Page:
You know how some people clam up and freeze and poop their pants and start crying when presented with a math problem (especially us ladies, amirite?)? Turns out, "math anxiety" is a totally legit thing, neurologically speaking—and a bit of a self-fulfilling prophecy as well.
Stanford University researchers scanned the child-brains of second- and third-grade students presented with addition and subtraction problems:
They discovered that those who feel panicky about doing math had increased activity in brain regions associated with fear, which caused decreased activity in parts of the brain involved in problem-solving.
"The same part of the brain that responds to fearful situations, such as seeing a spider or snake, also shows a heightened response in children with high math anxiety," said Vinod Menon, Ph.D.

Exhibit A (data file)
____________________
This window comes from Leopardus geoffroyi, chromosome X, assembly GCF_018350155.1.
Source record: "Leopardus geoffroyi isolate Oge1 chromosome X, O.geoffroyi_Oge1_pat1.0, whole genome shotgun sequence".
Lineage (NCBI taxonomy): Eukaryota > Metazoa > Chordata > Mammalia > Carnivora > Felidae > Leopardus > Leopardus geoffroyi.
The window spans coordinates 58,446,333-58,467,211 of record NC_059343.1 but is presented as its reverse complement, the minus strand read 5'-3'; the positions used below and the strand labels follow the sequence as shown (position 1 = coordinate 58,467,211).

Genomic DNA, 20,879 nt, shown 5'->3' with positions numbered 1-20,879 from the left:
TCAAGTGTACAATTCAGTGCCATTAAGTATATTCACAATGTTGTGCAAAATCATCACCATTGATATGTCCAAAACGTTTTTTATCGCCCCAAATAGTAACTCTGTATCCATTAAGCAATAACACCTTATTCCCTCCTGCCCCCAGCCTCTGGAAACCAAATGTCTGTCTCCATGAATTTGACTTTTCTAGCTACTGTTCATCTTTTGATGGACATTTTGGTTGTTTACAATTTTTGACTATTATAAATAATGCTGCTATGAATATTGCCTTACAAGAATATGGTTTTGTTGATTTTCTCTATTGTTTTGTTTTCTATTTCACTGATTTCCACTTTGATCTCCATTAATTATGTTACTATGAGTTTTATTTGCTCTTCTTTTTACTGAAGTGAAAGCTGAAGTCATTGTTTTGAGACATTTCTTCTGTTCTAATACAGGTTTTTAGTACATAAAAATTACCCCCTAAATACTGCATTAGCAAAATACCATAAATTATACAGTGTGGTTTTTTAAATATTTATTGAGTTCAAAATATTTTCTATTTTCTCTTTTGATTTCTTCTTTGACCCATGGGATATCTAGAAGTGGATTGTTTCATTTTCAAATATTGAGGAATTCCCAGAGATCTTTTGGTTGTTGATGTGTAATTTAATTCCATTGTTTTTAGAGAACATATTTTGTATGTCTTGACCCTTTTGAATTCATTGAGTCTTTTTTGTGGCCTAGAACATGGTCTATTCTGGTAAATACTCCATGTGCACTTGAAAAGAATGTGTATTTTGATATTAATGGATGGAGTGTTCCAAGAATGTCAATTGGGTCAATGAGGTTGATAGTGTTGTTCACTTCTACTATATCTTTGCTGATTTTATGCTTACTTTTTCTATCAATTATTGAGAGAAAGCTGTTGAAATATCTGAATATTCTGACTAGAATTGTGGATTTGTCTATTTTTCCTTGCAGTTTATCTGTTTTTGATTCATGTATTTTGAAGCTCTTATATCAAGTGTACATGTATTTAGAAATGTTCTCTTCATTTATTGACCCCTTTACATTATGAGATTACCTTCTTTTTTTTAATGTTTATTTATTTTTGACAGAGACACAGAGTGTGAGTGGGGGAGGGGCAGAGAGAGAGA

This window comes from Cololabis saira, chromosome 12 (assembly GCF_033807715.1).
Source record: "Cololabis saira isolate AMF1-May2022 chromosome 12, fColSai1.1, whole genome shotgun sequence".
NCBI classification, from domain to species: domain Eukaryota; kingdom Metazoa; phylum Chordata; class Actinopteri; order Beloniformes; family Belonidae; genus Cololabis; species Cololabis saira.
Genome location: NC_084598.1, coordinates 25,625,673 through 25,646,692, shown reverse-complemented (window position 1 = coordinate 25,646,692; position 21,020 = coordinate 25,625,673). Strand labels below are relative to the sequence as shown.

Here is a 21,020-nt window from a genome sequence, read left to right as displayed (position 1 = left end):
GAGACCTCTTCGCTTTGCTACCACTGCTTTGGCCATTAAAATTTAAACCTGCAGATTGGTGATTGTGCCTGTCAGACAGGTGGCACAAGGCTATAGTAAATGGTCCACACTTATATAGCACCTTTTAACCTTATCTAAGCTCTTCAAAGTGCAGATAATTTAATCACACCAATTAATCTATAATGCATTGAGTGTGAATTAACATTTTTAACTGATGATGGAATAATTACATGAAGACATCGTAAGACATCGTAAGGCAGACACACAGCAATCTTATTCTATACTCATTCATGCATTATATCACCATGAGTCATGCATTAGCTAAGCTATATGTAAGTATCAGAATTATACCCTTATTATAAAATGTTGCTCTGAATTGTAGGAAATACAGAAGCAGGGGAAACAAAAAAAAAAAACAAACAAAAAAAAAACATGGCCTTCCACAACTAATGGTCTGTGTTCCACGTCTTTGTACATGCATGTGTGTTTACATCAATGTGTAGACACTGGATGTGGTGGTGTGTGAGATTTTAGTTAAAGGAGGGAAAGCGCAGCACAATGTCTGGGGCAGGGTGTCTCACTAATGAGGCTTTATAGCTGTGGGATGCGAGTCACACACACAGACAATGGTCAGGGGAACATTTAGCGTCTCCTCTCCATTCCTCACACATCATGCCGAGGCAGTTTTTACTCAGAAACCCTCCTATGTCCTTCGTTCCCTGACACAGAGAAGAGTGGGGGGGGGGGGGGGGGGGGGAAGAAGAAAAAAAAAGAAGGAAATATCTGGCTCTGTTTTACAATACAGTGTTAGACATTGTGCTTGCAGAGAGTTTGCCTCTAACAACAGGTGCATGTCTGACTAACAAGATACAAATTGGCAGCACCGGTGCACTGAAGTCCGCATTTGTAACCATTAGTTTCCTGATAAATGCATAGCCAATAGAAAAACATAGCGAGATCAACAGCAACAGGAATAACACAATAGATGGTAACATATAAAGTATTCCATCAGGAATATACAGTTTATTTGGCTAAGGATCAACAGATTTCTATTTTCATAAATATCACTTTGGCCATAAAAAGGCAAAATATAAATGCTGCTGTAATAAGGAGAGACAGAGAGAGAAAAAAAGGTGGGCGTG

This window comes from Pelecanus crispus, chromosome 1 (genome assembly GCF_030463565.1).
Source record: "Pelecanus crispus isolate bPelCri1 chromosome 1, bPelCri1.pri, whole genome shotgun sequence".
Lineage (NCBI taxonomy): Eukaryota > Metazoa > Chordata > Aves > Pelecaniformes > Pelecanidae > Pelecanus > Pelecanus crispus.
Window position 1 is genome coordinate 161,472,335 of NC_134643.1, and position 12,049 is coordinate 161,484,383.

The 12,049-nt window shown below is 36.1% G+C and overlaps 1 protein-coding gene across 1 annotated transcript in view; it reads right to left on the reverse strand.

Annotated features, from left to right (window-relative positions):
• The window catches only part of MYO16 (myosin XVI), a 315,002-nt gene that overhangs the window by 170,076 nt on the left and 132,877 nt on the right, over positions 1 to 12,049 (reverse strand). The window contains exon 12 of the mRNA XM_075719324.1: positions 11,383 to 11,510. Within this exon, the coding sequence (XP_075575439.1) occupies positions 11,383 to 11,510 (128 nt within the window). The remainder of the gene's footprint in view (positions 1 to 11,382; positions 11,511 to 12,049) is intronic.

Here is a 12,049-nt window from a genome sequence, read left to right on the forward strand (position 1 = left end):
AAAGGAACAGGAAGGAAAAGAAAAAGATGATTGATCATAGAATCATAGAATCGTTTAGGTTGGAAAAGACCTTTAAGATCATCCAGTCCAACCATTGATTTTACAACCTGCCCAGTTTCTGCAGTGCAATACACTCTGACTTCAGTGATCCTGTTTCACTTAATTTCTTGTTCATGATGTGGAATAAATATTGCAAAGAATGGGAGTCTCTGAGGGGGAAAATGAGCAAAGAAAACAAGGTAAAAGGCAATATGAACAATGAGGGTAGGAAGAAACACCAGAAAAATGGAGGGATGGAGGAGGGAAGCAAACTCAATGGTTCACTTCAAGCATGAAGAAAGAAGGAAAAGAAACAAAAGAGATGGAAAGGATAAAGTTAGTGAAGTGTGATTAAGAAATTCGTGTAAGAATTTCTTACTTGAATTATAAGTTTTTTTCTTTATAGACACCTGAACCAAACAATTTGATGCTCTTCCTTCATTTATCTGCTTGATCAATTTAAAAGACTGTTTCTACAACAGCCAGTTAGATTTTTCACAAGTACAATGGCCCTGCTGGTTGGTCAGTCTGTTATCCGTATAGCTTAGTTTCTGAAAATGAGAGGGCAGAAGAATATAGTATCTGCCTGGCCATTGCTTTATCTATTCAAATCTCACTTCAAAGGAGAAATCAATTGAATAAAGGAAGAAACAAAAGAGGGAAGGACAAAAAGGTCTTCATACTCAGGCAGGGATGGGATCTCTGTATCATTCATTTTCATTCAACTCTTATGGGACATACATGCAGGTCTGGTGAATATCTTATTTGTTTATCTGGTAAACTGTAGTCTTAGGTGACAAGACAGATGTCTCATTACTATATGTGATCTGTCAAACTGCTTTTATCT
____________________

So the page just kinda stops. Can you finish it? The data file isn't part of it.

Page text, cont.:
So while it's possible for children with math anxiety to actually be good at math, they tend to do slower and sloppier work (understandable, since their brains are just screaming "SNAAAAAKE!!!" the entire time) and avoid advanced classes (because math class, to them, is basically a coffin full of spiders). Even worse, math anxiety seems to be self-perpetuating:
High math anxiety was accompanied by decreased activity in several brain regions associated with working memory and numerical reasoning. Interestingly, analysis of brain connections showed that, in children with high math anxiety, the increased activity in the fear center influenced a reduced function in numerical information-processing regions of the brain.
So your math anxiety shuts down your problem-solving capabilities, which makes you worse at math, which gives you math anxiety, which makes math harder, and so on. Fuck it. Let's go to the beach.